Susa, once capital of Elamite, Achaemenid empires

March 3, 2020 - 19:15

TEHRAN – Now sprawling in the southwest of modern Iran, Susa is one of the oldest yet magnificent cities in the world.

A UNESCO World Heritage, Susa was once the capital of the Elamite Empire and later an administrative capital of the Achaemenian king Darius I and his successors from 522 BC.

Excavations have uncovered evidence of continual habitation dating back since about 5000 BC. The earliest urban structures there date around 4000 BC.

Part of Susa is still inhabited as Shush, Khuzestan province on a strip of land between the rivers Shaour (a tributary of the Karkheh) and Dez.

According to UNESCO, “the excavated architectural monuments include administrative, residential, and palatial structures” and the site contains several layers of urban settlement dating from the 5th millennium BC through the 13th century CE.

Relics unearthed from the region demonstrates that even the earliest potteries and ceramics in Susa were of unsurpassed quality, decorated with birds, mountain goats, and other animals designs.

The finest pottery was found in the lowest strata and belonged to two different civilizations, both Neolithic, according to Britannica.

The archaeological site, identified in 1850 by W.K. Loftus, consists of four mounds. One held the citadel and was excavated (1897–1908) by Jacques de Morgan, who uncovered, among other objects, the obelisk of the Akkadian king Manishtusu, the stele of his successor Naram-Sin, and the code of Hammurabi of Babylon. A second mound to the east was the location of the palace of Darius I and was excavated (c. 1881) by Marcel Dieulafoy. A third mound to the south contained the royal Elamite city, while the fourth mound consisted of the poorer houses.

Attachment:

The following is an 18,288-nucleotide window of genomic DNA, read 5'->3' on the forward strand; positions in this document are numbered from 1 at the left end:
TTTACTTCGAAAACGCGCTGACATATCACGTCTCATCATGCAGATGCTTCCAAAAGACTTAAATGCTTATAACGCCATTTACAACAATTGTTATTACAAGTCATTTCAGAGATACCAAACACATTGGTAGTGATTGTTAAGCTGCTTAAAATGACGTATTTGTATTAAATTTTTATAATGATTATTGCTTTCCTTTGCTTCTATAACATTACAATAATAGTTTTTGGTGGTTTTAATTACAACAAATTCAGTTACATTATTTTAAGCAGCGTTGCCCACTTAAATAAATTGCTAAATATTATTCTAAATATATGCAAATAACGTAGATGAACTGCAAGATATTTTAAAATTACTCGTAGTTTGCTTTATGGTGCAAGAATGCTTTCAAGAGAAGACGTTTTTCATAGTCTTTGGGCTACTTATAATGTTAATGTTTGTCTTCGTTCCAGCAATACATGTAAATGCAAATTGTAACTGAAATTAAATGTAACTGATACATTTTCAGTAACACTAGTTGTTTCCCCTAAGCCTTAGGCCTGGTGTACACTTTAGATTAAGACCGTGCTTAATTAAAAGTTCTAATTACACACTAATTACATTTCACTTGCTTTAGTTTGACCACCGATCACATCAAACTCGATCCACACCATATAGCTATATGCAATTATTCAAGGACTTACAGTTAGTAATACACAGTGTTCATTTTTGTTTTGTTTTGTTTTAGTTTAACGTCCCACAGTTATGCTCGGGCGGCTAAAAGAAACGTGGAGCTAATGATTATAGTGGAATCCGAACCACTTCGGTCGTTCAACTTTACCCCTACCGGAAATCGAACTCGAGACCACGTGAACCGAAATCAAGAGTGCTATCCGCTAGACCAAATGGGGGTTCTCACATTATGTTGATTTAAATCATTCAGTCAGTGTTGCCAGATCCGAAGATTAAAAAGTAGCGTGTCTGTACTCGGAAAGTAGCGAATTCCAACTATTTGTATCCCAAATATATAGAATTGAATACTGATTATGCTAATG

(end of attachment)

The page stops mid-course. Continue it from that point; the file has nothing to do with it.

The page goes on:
After the fall of the Achaemenid empire and the reign of Alexander the Great, who married in Susa, the city became part of the Seleucid empire. It was now called Seleucia on the Eulaeus. A palace in Greek style was erected, next to Darius’ palace. The administrative center, however, was in the southern part of the city, where nearly all Greek and Parthian inscriptions were discovered. In the Parthian age, the city minted coins.

During the Sasanian age, the city had a large Christian community. It was sacked by the Sasanian king Shapur II, who transferred the population to Iwan-e Karkheh, but Susa was sufficiently recovered in the early seventh century to fight against the Arabs, who nevertheless captured the city which remained important until the thirteenth century CE.

AFM/MG

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